July 1, 2013: The merger of publishing giants Penguin (part of the Pearson group) and Random House ( part of the Bertelsmann group), first announced in October 2012, has gone through. The CEO of the combined entity to be named Penguin Random House will be Random House CEO Markus Dohle. John Makinson, head of the Penguin Group worldwide since 2002, takes on the position of Chairman of Penguin Random House. Gaurav Shrinagesh till now, Managing Director of Random House India, will be CEO of the combined Penguin Random House India.
Bertelsmann owns 53% and Pearson 47% of the company that is now the world’s largest consumer publishing entity accounting for one of every four books published ( estimated). This leaves just four other big independent publishers of what was known as the Big Six: HarperCollins, Hachette, Simon & Schuster and Macmillan
Penguin Random House will combine the adult and children’s fiction and nonfiction print and digital trade book publishing businesses of Penguin and Random House in the U.S., U.K., Canada, Australia, New Zealand, and India; Penguin’s trade publishing activity in Asia and South Africa; Dorling Kindersley worldwide; and Random House’s companies in Spain, Mexico, Argentina, Uruguay, Colombia and Chile. Random House’s German-language publishing group, Verlagsgruppe Random House, is outside the venture, and remains part of Bertelsmann, continuing to report to Mr. Dohle.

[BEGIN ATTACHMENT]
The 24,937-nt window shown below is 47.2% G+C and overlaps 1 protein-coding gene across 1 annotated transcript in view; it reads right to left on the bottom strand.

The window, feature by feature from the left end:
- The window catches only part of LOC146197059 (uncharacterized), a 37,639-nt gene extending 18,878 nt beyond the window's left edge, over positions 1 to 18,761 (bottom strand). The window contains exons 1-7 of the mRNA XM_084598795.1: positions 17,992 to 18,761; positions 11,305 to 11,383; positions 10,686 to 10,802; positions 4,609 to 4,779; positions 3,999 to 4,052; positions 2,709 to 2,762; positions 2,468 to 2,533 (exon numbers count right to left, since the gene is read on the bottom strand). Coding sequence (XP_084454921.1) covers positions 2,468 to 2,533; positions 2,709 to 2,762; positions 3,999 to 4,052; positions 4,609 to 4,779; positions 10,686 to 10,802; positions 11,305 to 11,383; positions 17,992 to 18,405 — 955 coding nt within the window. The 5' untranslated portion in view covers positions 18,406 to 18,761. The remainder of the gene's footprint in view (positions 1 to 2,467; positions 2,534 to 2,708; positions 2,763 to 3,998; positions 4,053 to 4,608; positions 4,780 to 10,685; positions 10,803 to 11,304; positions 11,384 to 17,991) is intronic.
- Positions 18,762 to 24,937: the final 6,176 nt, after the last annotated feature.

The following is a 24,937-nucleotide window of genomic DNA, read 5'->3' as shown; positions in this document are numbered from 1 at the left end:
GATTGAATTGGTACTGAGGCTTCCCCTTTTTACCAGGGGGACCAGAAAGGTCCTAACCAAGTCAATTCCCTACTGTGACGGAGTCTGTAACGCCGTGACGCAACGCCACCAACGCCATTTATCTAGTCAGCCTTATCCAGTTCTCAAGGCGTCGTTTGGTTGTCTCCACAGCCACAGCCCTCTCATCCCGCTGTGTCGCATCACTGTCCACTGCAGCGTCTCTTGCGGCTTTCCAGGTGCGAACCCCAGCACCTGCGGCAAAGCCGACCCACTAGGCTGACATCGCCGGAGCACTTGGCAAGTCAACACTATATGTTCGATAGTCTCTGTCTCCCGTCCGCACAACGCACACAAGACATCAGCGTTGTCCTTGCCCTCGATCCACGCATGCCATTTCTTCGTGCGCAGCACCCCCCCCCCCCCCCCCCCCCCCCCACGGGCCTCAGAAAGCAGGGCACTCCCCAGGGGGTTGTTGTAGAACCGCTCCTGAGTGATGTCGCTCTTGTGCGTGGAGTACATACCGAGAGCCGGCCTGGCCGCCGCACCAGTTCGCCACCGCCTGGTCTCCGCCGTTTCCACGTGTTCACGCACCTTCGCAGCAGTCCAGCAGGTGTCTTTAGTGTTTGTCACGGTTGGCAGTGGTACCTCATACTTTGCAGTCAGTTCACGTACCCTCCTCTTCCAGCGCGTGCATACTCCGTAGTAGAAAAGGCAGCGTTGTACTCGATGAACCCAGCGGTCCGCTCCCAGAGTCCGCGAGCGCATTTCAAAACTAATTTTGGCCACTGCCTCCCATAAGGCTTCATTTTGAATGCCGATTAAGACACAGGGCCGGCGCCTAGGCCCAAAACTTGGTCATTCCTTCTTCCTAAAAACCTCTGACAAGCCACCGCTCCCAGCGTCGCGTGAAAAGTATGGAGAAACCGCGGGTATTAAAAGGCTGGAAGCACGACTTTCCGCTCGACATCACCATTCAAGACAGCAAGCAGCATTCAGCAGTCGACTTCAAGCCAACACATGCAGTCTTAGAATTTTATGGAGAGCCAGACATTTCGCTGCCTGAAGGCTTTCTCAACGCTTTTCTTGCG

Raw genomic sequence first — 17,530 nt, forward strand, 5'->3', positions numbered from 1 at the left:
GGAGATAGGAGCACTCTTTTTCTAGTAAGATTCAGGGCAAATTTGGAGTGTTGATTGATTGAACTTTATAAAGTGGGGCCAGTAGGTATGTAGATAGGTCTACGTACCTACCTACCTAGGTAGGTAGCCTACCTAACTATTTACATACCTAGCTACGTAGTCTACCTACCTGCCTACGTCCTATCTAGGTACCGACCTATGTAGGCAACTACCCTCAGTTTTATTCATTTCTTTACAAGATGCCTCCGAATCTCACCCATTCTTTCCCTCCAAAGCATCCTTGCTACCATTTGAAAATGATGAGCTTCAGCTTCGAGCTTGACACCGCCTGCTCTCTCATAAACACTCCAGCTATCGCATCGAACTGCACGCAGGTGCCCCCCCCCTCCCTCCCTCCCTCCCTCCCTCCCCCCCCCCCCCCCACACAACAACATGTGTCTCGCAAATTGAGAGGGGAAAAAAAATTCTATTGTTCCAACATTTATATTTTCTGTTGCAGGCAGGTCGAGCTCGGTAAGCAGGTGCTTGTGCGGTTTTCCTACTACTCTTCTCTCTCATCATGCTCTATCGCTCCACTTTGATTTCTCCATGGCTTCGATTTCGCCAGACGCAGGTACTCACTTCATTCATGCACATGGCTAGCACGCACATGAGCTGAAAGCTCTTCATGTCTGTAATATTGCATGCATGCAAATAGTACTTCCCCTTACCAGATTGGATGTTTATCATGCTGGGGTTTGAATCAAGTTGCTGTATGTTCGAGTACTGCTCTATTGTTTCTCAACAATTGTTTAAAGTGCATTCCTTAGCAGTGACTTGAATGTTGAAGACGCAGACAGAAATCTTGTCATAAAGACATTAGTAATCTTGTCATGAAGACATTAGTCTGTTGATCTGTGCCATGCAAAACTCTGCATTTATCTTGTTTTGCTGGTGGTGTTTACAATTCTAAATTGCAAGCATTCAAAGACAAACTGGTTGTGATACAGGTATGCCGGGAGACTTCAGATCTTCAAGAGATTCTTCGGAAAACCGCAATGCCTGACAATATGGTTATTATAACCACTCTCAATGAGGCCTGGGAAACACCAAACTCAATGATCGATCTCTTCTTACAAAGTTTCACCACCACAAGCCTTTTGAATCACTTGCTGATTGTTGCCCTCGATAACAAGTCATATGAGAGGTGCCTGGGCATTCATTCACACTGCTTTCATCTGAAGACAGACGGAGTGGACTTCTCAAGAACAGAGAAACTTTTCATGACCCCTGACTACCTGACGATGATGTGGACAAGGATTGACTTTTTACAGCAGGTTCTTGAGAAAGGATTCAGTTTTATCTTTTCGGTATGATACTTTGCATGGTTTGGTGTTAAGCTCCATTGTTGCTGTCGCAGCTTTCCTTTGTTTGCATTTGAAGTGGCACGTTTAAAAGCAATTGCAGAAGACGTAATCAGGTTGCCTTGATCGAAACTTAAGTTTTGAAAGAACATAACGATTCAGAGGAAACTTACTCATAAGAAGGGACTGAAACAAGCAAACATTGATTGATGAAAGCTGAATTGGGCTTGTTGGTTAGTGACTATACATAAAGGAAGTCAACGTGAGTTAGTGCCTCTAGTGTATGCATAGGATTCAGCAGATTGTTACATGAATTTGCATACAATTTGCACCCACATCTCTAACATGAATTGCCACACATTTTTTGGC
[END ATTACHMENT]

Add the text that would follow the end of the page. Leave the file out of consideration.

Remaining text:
Penguin Random House will employ more than 10,000 people across five continents. It will comprise nearly 250 editorially and creatively independent imprints and publishing houses that collectively publish more than 15,000 new titles annually. Its publishing lists include more than 70 Nobel Prize laureates and hundreds of the world’s most widely read authors.
The new Penguin Random House will include the self-publishing service Author Solutionsand online retailer Bookworld in Australia, both owned by Pearson. It will have to live in a new publishing world dominated by e-books – and their top players like Amazon, Apple and Google. In fact the investment bank Jeffries International is quoted as saying: “The gorilla of the book business is no publisher, it’s Amazon and it will stay that way”. “With Amazon blurring the lines between retailer and publisher, publishers, are beginning to push back by developing direct to customer sales channels to protect margin and provide alternatives to the online behemoths”, wrote Richard Bilkey in a blog at Fiction et al, back when the merger was first announced.